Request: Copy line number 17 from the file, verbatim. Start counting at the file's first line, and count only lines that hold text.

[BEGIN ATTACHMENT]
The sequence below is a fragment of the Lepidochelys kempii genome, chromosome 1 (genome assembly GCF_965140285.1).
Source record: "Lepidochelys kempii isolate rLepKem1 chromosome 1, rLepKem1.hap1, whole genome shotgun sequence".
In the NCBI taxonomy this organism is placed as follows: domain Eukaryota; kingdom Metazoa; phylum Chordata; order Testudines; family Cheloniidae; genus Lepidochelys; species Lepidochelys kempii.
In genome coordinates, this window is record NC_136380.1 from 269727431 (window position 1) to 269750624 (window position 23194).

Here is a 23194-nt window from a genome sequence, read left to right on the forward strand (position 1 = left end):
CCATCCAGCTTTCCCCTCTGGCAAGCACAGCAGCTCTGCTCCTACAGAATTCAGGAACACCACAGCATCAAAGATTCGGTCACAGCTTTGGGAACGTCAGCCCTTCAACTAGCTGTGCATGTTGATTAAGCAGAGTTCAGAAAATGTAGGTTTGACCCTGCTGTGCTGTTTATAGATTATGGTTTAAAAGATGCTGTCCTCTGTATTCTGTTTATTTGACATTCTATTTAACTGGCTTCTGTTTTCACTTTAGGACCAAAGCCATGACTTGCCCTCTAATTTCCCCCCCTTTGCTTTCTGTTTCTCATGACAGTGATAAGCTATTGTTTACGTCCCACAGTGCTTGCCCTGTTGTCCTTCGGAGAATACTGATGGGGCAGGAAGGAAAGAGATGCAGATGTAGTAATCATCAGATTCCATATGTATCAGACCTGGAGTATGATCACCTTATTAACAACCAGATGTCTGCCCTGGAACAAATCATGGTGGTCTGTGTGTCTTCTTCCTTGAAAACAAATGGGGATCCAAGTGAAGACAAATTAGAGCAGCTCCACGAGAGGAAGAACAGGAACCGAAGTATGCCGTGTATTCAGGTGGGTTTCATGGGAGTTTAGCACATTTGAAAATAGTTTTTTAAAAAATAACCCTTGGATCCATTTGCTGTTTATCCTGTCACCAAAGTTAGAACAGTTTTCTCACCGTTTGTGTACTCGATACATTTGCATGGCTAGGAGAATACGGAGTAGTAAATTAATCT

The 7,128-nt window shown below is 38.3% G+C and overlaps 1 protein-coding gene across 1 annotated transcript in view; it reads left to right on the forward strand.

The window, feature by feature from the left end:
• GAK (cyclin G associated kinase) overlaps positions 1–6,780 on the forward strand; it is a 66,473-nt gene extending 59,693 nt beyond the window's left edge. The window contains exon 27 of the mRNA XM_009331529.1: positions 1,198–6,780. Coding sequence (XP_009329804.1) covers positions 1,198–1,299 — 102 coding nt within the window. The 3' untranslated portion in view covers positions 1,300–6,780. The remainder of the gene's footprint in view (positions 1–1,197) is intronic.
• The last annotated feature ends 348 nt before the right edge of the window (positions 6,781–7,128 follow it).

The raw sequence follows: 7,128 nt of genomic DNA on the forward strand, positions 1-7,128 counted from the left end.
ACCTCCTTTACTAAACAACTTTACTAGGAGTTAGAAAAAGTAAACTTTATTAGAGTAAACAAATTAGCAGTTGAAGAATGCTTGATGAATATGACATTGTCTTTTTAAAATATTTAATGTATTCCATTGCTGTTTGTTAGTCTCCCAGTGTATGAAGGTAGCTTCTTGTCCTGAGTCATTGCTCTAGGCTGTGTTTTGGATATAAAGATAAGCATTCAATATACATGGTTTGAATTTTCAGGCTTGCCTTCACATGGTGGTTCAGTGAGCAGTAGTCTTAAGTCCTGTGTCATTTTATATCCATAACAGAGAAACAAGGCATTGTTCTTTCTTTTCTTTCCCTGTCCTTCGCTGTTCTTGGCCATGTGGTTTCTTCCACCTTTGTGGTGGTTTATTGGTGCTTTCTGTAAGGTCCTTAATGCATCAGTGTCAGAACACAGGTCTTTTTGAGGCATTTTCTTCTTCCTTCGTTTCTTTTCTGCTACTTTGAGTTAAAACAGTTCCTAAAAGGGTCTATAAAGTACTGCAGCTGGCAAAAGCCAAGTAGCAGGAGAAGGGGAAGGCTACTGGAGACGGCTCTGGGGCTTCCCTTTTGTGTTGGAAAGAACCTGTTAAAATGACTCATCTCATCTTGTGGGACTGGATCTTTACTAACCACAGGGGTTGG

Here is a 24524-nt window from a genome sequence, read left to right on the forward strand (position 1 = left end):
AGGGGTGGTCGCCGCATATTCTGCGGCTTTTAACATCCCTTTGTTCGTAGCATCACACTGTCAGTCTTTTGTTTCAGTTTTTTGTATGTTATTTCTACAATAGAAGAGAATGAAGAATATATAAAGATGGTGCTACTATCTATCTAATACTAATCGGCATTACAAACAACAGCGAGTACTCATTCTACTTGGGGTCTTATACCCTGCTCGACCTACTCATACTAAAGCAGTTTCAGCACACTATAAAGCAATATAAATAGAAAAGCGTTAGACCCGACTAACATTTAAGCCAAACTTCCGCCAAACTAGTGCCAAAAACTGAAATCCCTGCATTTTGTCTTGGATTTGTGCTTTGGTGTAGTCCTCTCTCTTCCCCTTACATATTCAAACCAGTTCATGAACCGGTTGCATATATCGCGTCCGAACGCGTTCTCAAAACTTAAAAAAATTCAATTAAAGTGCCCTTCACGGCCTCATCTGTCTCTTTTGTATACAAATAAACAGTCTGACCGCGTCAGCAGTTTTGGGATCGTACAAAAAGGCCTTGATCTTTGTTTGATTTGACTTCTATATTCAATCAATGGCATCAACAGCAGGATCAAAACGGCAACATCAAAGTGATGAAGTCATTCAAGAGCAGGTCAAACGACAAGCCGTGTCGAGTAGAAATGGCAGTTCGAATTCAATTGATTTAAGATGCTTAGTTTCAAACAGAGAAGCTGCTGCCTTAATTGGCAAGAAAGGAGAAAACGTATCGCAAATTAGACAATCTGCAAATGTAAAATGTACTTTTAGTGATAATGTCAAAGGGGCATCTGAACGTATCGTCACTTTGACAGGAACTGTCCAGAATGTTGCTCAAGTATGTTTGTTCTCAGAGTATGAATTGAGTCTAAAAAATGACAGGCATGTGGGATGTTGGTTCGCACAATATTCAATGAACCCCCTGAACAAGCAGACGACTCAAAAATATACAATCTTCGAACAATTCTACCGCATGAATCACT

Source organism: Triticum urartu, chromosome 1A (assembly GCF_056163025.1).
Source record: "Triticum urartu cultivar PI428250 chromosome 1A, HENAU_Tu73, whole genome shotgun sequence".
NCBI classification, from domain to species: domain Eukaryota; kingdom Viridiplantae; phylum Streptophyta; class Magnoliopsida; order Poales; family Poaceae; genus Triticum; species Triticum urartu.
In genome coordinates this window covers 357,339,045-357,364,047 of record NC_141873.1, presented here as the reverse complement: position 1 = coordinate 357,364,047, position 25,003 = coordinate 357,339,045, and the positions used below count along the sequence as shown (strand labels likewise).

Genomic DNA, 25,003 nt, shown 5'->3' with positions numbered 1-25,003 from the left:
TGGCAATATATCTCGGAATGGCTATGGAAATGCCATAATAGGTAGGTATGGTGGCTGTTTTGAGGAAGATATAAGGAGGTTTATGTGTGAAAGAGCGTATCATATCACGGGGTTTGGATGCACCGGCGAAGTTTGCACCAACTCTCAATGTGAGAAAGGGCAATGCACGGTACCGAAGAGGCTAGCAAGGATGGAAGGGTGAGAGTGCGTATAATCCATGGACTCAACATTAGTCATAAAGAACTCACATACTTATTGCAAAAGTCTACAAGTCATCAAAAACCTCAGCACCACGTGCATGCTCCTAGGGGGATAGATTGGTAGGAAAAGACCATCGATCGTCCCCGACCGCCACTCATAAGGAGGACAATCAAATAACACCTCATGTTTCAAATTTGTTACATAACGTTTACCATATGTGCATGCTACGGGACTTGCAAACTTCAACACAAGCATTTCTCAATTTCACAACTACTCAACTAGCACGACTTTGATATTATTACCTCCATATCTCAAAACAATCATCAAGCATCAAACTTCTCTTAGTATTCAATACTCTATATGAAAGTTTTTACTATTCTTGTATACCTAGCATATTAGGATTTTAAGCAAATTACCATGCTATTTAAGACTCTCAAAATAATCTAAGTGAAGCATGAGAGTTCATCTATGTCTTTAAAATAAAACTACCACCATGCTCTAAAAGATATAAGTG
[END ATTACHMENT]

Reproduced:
NCBI classification, from domain to species: domain Eukaryota; kingdom Viridiplantae; phylum Streptophyta; class Magnoliopsida; order Poales; family Poaceae; genus Triticum; species Triticum urartu.